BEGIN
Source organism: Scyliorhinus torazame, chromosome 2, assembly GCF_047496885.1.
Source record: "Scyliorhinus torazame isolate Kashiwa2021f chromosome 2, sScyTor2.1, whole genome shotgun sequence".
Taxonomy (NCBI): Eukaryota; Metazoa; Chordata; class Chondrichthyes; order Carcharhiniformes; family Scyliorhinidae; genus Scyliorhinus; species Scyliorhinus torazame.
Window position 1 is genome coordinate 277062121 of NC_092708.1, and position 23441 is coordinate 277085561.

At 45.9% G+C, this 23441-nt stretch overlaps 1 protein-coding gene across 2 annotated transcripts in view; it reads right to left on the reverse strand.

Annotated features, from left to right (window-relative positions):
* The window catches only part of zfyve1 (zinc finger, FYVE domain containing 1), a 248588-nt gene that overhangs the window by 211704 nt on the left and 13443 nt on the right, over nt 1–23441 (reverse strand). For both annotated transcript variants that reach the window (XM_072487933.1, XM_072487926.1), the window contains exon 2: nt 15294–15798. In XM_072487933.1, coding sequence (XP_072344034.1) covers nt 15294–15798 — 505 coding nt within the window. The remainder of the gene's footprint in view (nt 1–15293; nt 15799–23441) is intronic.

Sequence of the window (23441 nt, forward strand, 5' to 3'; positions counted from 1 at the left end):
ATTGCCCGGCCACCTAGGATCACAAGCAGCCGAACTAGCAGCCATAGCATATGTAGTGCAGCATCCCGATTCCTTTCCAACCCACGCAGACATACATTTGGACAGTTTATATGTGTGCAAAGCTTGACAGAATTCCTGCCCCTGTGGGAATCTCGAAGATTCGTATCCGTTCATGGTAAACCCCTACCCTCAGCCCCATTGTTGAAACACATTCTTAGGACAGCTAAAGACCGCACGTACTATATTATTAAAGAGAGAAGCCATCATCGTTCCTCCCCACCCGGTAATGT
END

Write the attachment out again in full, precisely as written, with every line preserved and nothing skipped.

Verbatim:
Source organism: Scyliorhinus torazame, chromosome 2, assembly GCF_047496885.1.
Source record: "Scyliorhinus torazame isolate Kashiwa2021f chromosome 2, sScyTor2.1, whole genome shotgun sequence".
Taxonomy (NCBI): Eukaryota; Metazoa; Chordata; class Chondrichthyes; order Carcharhiniformes; family Scyliorhinidae; genus Scyliorhinus; species Scyliorhinus torazame.
Window position 1 is genome coordinate 277062121 of NC_092708.1, and position 23441 is coordinate 277085561.

At 45.9% G+C, this 23441-nt stretch overlaps 1 protein-coding gene across 2 annotated transcripts in view; it reads right to left on the reverse strand.

Annotated features, from left to right (window-relative positions):
* The window catches only part of zfyve1 (zinc finger, FYVE domain containing 1), a 248588-nt gene that overhangs the window by 211704 nt on the left and 13443 nt on the right, over nt 1–23441 (reverse strand). For both annotated transcript variants that reach the window (XM_072487933.1, XM_072487926.1), the window contains exon 2: nt 15294–15798. In XM_072487933.1, coding sequence (XP_072344034.1) covers nt 15294–15798 — 505 coding nt within the window. The remainder of the gene's footprint in view (nt 1–15293; nt 15799–23441) is intronic.

Sequence of the window (23441 nt, forward strand, 5' to 3'; positions counted from 1 at the left end):
ATTGCCCGGCCACCTAGGATCACAAGCAGCCGAACTAGCAGCCATAGCATATGTAGTGCAGCATCCCGATTCCTTTCCAACCCACGCAGACATACATTTGGACAGTTTATATGTGTGCAAAGCTTGACAGAATTCCTGCCCCTGTGGGAATCTCGAAGATTCGTATCCGTTCATGGTAAACCCCTACCCTCAGCCCCATTGTTGAAACACATTCTTAGGACAGCTAAAGACCGCACGTACTATATTATTAAAGAGAGAAGCCATCATCGTTCCTCCCCACCCGGTAATGT